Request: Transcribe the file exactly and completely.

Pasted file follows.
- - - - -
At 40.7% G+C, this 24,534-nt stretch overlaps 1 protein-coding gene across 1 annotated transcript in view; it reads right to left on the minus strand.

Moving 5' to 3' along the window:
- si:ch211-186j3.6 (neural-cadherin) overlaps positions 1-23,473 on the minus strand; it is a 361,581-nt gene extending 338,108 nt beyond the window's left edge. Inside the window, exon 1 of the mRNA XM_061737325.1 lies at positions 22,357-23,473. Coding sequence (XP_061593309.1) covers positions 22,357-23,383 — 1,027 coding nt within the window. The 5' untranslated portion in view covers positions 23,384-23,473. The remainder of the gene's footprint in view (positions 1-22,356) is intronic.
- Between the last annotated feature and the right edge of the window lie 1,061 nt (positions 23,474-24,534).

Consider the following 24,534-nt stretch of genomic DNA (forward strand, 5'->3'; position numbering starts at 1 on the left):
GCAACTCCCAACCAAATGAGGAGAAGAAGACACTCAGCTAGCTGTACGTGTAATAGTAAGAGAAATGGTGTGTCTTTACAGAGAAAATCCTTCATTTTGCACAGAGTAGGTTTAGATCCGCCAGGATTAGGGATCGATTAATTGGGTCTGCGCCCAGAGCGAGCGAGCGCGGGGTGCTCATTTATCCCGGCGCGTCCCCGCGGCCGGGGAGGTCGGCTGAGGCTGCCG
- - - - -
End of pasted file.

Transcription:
At 40.7% G+C, this 24,534-nt stretch overlaps 1 protein-coding gene across 1 annotated transcript in view; it reads right to left on the minus strand.

Moving 5' to 3' along the window:
- si:ch211-186j3.6 (neural-cadherin) overlaps positions 1-23,473 on the minus strand; it is a 361,581-nt gene extending 338,108 nt beyond the window's left edge. Inside the window, exon 1 of the mRNA XM_061737325.1 lies at positions 22,357-23,473. Coding sequence (XP_061593309.1) covers positions 22,357-23,383 — 1,027 coding nt within the window. The 5' untranslated portion in view covers positions 23,384-23,473. The remainder of the gene's footprint in view (positions 1-22,356) is intronic.
- Between the last annotated feature and the right edge of the window lie 1,061 nt (positions 23,474-24,534).

Consider the following 24,534-nt stretch of genomic DNA (forward strand, 5'->3'; position numbering starts at 1 on the left):
GCAACTCCCAACCAAATGAGGAGAAGAAGACACTCAGCTAGCTGTACGTGTAATAGTAAGAGAAATGGTGTGTCTTTACAGAGAAAATCCTTCATTTTGCACAGAGTAGGTTTAGATCCGCCAGGATTAGGGATCGATTAATTGGGTCTGCGCCCAGAGCGAGCGAGCGCGGGGTGCTCATTTATCCCGGCGCGTCCCCGCGGCCGGGGAGGTCGGCTGAGGCTGCCG